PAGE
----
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Irma Balakauskaite

Ljiljana Ćinkul: You have participated in International printmaking triennial in Belgrade in 2014 and 2017, and also in April/May this year, as one of the awarded artists at the mentioned exhibition, you had your solo exhibition in Grafički Kolektiv Gallery. How would you compare Serbian and Lithuanian art scene and the mainstreams in the field of printmaking?

Irma Balakauskaitė: I am very happy that I have had the chance to take part in the International Printmaking Treinnials in Belgrade and thankful for the recognition of my works. Printmaking triennials are a great opportunity to see and evaluate the processes that happen in the modern day graphic art scene.
Answering your question I will probably not make a mistake by saying that the tendencies of the development of graphic art are very similar both in our countries and the world. The development happens naturally in two directions: 1) traditional view of printmaking is still dominant (the relationship that is based on the use of the craft and technology and satisfies the need for the “true print”) and 2) conceptual approach, which is more akin to the usual modern art/interdisciplinary format, is developing (the relationship where conceptual motion is more important than a beautifully crafted image).
When comparing the formal aspects of Lithuanian and Serbian graphic art I would make one observation: Serbian artists like and use abstraction in a very convincing way, whereas Lithuanian artists do so very rarely. Most currently actively creating Lithuanian artists primarily choose figurativity, which more or less conceals a narrative. Serbian printmaking has more of abstract exploration. However, I think that this difference is also influenced by some historical-artistic tradition.

Lj.Ć: You work in different media: painting, graphic art, sculpture and scenography. What is the relation of that rich artistic experience with your personal concepts of art in general?

I.B: I have been drawing all of my conscious life from the time I could hold a pencil. I do not know how but the very clear understanding that I want to be a puppet theater artist came when I was about ten years old. I was thoroughly reaching for my goal- preparing to study scenography. The year when I was applying to the Institute of Arts (now Academy of Arts) there was no admittance to scenography as the course was only assembled once every two years. I very successfully applied for a painting course thinking that I could switch to scenography in a year. But that did not happen...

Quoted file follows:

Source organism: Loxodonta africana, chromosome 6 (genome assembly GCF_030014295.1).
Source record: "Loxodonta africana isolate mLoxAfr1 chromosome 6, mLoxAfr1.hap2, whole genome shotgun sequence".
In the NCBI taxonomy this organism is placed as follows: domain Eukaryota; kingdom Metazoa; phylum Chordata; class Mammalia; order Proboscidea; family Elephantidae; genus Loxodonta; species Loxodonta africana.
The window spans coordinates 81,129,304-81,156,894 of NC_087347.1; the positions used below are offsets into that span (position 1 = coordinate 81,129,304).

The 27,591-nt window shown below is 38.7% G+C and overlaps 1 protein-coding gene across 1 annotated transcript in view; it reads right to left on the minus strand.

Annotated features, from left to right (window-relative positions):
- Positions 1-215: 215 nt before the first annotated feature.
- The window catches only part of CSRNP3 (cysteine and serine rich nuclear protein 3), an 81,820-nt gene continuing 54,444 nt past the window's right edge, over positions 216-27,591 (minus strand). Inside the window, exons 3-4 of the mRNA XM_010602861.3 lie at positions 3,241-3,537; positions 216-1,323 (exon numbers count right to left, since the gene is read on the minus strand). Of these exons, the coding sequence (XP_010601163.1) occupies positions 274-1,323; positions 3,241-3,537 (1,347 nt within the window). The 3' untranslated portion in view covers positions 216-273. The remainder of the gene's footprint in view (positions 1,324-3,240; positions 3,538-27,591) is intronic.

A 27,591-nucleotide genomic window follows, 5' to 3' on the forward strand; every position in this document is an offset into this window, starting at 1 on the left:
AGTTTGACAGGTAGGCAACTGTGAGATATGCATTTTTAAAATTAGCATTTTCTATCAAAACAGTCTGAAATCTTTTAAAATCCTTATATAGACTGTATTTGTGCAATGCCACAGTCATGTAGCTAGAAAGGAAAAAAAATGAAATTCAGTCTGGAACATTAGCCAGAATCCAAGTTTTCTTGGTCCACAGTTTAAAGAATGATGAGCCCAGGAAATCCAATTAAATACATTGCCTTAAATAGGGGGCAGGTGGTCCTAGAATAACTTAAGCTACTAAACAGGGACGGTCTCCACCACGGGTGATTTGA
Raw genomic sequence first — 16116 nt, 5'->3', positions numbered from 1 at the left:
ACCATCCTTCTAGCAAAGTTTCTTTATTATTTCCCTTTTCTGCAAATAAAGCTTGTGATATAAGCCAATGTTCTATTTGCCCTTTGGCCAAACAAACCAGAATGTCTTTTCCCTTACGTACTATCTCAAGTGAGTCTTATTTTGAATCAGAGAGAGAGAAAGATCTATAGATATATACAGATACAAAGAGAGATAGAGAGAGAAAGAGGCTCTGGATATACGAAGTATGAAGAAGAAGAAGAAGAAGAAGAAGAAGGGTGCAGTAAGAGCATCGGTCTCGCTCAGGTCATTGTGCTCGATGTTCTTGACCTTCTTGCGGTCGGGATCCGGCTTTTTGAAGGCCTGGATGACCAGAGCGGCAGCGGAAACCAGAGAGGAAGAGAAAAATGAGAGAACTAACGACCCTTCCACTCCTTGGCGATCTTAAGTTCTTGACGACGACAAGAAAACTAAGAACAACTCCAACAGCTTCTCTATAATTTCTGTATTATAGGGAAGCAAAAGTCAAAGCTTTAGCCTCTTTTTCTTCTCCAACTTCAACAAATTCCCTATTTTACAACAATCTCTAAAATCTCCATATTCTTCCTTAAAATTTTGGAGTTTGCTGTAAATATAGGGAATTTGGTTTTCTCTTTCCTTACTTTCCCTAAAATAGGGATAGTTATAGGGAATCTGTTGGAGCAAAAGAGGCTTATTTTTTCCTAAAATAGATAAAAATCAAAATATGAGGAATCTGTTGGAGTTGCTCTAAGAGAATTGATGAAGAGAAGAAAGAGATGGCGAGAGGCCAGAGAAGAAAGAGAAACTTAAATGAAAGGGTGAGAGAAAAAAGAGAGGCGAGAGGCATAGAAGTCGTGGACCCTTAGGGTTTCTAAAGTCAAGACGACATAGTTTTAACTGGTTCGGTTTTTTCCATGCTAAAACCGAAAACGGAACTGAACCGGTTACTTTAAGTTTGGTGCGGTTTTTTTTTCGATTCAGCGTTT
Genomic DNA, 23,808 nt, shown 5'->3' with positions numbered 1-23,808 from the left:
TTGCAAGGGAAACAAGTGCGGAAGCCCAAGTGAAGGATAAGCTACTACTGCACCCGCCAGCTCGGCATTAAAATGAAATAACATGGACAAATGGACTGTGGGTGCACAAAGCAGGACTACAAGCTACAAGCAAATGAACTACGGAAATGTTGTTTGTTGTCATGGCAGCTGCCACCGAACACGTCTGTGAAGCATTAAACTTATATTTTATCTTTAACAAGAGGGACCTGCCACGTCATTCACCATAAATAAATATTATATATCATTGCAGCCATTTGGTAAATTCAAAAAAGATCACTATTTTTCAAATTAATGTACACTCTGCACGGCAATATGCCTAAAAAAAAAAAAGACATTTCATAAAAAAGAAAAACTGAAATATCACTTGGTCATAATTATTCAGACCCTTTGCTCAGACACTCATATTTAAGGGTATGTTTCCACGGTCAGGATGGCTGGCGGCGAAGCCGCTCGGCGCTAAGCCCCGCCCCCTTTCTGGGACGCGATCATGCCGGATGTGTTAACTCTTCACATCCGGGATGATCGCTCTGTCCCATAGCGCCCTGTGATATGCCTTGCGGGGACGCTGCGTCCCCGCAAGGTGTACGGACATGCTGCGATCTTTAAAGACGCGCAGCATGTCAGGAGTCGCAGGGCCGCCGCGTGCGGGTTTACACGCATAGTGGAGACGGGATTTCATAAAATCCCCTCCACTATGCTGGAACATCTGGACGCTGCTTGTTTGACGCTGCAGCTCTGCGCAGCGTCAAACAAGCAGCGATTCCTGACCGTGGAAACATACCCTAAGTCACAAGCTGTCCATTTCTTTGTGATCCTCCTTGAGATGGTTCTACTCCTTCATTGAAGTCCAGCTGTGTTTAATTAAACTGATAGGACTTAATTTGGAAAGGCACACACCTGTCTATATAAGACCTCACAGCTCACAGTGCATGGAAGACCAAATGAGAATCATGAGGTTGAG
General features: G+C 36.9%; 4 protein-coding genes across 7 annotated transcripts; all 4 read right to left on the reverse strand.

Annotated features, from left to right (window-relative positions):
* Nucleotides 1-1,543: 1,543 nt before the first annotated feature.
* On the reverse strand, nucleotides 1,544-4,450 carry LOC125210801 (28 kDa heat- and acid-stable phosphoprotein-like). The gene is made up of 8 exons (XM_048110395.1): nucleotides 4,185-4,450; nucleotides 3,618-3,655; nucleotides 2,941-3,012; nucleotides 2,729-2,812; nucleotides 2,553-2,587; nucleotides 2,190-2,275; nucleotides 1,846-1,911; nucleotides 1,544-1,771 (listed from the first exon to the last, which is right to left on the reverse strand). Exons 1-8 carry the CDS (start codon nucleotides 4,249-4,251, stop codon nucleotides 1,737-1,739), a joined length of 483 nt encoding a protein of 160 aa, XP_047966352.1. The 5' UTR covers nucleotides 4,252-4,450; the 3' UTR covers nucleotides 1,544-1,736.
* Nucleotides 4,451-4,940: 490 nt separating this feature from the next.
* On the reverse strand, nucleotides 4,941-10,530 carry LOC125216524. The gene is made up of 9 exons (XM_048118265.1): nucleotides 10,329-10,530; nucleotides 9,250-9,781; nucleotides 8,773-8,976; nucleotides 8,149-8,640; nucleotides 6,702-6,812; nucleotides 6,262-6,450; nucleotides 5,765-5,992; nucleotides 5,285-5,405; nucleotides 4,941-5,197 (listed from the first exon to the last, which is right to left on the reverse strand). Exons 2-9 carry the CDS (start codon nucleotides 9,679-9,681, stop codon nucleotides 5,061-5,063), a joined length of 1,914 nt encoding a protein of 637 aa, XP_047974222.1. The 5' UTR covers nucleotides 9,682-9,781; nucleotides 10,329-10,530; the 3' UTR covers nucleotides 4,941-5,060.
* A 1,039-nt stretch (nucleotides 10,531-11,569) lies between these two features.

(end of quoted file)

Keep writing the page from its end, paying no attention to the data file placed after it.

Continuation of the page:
Graphic art only came into my life by accident… I had the chance to acquaint myself with the technologies of graphic art when I was studying in my second year. I fell in love with etching. Over time, graphic art has become my main passion (in 1999 I was admitted into the Lithuanian Union of Artists as a graphic artist). Unexpectedly, during my student years, painting, printmaking and the childhood dream of mine – Puppet Theater had organically intertwined in the time of creative experiments and experiences. Interdisciplinarity is a natural state that meets my inner and creative requirements and does not allow me to drown in the routine or constrain myself within the boundaries of any one discipline/one guild.
With my friend Vytautas Pakalnis, I founded an experimental mechanical theater “Ū” which existed for 5 years and was even invited to festivals... After Vytautas Pakalnis had tragically left life I had decided to create my “Artists Theater” on my own. This had become my long term strategy and a creative goal – script of my creative life, where individual works or cycles of works, sculptures, mechanical, graphical objects and installations would over time fall into place as puzzle pieces of a coherent system that represents my worldview. Not one of my exhibitions or cycle of works is ever final. I try to solve specific questions of plasticity in each of the interim results that are always oriented at the end goal – the “Artists Theater” as a means to understand myself.

Lj.Ć: You said that your each print represent a kind of small theater, a small scenography... Is there a certain measure of that synergy of scenography and graphic art and how do you explain it?

I.B: Scenography (that is to say, notional direction of theatrical plot and the “puppet-ification” (stylization, objectification) of characters) is the red strand that stretches throughout the entirety of my art whatever I choose to do.